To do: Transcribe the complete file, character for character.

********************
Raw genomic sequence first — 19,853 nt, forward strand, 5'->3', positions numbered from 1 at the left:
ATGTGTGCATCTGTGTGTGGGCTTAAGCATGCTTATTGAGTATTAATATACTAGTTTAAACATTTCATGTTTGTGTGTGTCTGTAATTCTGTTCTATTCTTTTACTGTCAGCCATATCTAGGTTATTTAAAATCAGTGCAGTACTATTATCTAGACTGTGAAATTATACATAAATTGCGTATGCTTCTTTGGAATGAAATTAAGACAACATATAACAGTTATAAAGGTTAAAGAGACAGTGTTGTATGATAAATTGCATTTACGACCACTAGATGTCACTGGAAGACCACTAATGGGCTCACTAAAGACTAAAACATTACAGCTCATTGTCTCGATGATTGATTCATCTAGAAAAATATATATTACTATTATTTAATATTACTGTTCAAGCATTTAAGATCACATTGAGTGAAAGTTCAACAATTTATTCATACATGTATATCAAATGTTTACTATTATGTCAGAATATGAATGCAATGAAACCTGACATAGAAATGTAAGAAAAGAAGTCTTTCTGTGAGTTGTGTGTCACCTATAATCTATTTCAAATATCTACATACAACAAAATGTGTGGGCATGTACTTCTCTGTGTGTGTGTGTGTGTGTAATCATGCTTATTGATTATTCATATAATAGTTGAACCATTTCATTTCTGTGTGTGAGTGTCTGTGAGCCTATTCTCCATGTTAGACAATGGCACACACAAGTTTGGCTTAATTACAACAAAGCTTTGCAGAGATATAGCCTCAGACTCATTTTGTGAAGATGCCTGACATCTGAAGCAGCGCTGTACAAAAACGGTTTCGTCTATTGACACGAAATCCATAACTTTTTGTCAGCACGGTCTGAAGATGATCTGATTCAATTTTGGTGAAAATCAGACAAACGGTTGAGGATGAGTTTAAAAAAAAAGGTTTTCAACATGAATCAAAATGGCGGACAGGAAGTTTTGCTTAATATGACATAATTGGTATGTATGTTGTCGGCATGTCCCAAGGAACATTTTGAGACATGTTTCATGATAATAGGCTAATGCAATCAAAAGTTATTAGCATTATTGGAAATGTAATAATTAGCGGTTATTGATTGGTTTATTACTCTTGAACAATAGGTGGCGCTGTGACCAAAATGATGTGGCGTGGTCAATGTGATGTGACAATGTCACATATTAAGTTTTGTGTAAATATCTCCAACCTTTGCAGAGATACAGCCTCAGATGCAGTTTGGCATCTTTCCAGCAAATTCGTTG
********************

Raw genomic sequence first — 19,853 nt, forward strand, 5'->3', positions numbered from 1 at the left:
ATGTGTGCATCTGTGTGTGGGCTTAAGCATGCTTATTGAGTATTAATATACTAGTTTAAACATTTCATGTTTGTGTGTGTCTGTAATTCTGTTCTATTCTTTTACTGTCAGCCATATCTAGGTTATTTAAAATCAGTGCAGTACTATTATCTAGACTGTGAAATTATACATAAATTGCGTATGCTTCTTTGGAATGAAATTAAGACAACATATAACAGTTATAAAGGTTAAAGAGACAGTGTTGTATGATAAATTGCATTTACGACCACTAGATGTCACTGGAAGACCACTAATGGGCTCACTAAAGACTAAAACATTACAGCTCATTGTCTCGATGATTGATTCATCTAGAAAAATATATATTACTATTATTTAATATTACTGTTCAAGCATTTAAGATCACATTGAGTGAAAGTTCAACAATTTATTCATACATGTATATCAAATGTTTACTATTATGTCAGAATATGAATGCAATGAAACCTGACATAGAAATGTAAGAAAAGAAGTCTTTCTGTGAGTTGTGTGTCACCTATAATCTATTTCAAATATCTACATACAACAAAATGTGTGGGCATGTACTTCTCTGTGTGTGTGTGTGTGTGTAATCATGCTTATTGATTATTCATATAATAGTTGAACCATTTCATTTCTGTGTGTGAGTGTCTGTGAGCCTATTCTCCATGTTAGACAATGGCACACACAAGTTTGGCTTAATTACAACAAAGCTTTGCAGAGATATAGCCTCAGACTCATTTTGTGAAGATGCCTGACATCTGAAGCAGCGCTGTACAAAAACGGTTTCGTCTATTGACACGAAATCCATAACTTTTTGTCAGCACGGTCTGAAGATGATCTGATTCAATTTTGGTGAAAATCAGACAAACGGTTGAGGATGAGTTTAAAAAAAAAGGTTTTCAACATGAATCAAAATGGCGGACAGGAAGTTTTGCTTAATATGACATAATTGGTATGTATGTTGTCGGCATGTCCCAAGGAACATTTTGAGACATGTTTCATGATAATAGGCTAATGCAATCAAAAGTTATTAGCATTATTGGAAATGTAATAATTAGCGGTTATTGATTGGTTTATTACTCTTGAACAATAGGTGGCGCTGTGACCAAAATGATGTGGCGTGGTCAATGTGATGTGACAATGTCACATATTAAGTTTTGTGTAAATATCTCCAACCTTTGCAGAGATACAGCCTCAGATGCAGTTTGGCATCTTTCCAGCAAATTCGTTG